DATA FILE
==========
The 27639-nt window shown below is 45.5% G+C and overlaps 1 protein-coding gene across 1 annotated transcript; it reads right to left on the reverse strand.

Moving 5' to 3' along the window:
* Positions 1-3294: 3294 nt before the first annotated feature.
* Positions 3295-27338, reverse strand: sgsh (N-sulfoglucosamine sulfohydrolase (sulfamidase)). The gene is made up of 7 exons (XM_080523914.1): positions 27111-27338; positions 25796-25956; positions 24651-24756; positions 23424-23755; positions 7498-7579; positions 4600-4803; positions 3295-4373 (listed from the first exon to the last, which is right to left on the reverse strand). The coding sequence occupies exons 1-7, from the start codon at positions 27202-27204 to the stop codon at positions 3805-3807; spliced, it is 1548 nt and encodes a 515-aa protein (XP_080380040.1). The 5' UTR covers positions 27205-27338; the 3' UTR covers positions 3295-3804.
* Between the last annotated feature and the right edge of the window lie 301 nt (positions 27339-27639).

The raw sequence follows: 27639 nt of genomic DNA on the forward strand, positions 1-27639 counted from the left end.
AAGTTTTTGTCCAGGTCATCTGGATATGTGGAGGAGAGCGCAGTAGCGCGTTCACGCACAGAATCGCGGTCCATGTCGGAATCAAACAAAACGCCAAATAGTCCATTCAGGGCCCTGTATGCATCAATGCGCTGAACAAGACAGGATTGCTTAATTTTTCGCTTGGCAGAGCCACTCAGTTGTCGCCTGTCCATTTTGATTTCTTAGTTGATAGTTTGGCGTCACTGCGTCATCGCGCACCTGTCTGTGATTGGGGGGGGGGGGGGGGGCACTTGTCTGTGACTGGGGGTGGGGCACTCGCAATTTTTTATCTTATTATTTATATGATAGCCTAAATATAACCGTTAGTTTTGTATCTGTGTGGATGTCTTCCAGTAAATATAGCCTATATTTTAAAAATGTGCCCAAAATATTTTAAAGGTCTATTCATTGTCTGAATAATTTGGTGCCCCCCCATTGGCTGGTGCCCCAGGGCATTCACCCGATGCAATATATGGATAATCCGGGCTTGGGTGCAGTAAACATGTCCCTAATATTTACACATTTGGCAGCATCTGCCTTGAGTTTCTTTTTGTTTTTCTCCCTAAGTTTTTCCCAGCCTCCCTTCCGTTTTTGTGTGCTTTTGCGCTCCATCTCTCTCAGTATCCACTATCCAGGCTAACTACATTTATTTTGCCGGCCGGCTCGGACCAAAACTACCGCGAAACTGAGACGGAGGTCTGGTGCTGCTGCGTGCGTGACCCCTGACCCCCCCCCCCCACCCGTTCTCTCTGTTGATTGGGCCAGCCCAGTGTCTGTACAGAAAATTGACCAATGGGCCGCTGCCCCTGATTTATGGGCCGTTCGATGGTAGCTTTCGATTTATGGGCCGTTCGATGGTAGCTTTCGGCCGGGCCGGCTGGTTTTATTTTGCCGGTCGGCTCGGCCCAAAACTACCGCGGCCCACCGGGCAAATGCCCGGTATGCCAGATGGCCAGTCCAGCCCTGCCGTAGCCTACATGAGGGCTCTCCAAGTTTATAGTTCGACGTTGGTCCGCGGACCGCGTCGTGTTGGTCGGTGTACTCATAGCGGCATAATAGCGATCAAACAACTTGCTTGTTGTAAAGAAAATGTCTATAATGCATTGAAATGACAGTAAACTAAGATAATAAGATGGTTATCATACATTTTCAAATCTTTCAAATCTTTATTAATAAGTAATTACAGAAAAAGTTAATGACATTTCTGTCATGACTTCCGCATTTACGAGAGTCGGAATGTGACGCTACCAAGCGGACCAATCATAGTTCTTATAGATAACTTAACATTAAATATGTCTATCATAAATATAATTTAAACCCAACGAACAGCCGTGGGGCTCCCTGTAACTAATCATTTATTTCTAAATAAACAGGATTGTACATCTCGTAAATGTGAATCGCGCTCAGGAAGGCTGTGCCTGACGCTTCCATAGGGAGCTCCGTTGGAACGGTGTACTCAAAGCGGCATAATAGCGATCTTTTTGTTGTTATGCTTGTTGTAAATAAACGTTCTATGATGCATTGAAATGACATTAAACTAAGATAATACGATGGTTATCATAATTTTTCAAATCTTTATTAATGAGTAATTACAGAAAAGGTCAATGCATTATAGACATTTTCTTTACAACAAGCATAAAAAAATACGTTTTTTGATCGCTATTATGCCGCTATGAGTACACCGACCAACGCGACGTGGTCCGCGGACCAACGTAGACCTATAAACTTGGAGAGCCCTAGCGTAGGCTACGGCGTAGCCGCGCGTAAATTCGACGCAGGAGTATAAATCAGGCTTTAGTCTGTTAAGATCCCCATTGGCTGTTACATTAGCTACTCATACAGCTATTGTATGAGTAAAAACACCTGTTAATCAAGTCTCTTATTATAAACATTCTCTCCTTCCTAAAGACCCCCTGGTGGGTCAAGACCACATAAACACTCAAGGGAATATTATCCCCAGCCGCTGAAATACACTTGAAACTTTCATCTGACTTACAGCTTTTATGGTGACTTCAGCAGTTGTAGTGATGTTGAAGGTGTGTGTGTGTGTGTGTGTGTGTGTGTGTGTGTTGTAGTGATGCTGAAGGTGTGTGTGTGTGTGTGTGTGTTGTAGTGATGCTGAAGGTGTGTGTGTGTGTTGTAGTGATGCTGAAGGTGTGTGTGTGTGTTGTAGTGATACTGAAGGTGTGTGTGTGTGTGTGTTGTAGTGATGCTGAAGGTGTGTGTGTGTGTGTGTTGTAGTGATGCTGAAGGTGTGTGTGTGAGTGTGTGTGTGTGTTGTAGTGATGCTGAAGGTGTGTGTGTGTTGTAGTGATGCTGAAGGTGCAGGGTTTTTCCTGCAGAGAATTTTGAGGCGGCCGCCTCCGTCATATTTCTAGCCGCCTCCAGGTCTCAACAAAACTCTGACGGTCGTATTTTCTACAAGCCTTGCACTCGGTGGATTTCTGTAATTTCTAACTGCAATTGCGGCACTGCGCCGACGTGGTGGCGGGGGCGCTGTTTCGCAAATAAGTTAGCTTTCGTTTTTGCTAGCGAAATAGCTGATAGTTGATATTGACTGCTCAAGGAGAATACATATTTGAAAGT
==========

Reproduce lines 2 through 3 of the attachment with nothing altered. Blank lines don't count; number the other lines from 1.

Moving 5' to 3' along the window:
* Positions 1-3294: 3294 nt before the first annotated feature.